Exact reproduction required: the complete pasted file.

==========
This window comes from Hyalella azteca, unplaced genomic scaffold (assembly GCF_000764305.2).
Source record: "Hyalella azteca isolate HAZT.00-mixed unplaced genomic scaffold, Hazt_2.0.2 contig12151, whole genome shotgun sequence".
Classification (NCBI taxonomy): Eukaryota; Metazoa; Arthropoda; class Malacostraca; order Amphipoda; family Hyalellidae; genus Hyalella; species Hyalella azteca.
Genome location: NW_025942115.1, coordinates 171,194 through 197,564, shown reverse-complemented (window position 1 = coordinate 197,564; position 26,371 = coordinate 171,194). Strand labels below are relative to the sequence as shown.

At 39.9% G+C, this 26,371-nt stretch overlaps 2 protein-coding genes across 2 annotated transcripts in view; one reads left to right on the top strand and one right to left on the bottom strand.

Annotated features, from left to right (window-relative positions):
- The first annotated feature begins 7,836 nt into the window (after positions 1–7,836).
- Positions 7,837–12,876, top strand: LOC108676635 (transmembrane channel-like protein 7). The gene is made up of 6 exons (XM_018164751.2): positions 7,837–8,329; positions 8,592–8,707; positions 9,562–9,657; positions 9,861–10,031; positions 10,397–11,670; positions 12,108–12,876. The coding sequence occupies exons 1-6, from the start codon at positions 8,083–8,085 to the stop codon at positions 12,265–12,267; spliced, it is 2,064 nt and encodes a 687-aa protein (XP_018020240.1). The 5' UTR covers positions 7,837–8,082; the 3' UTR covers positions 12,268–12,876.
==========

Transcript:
This window comes from Hyalella azteca, unplaced genomic scaffold (assembly GCF_000764305.2).
Source record: "Hyalella azteca isolate HAZT.00-mixed unplaced genomic scaffold, Hazt_2.0.2 contig12151, whole genome shotgun sequence".
Classification (NCBI taxonomy): Eukaryota; Metazoa; Arthropoda; class Malacostraca; order Amphipoda; family Hyalellidae; genus Hyalella; species Hyalella azteca.
Genome location: NW_025942115.1, coordinates 171,194 through 197,564, shown reverse-complemented (window position 1 = coordinate 197,564; position 26,371 = coordinate 171,194). Strand labels below are relative to the sequence as shown.

At 39.9% G+C, this 26,371-nt stretch overlaps 2 protein-coding genes across 2 annotated transcripts in view; one reads left to right on the top strand and one right to left on the bottom strand.

Annotated features, from left to right (window-relative positions):
- The first annotated feature begins 7,836 nt into the window (after positions 1–7,836).
- Positions 7,837–12,876, top strand: LOC108676635 (transmembrane channel-like protein 7). The gene is made up of 6 exons (XM_018164751.2): positions 7,837–8,329; positions 8,592–8,707; positions 9,562–9,657; positions 9,861–10,031; positions 10,397–11,670; positions 12,108–12,876. The coding sequence occupies exons 1-6, from the start codon at positions 8,083–8,085 to the stop codon at positions 12,265–12,267; spliced, it is 2,064 nt and encodes a 687-aa protein (XP_018020240.1). The 5' UTR covers positions 7,837–8,082; the 3' UTR covers positions 12,268–12,876.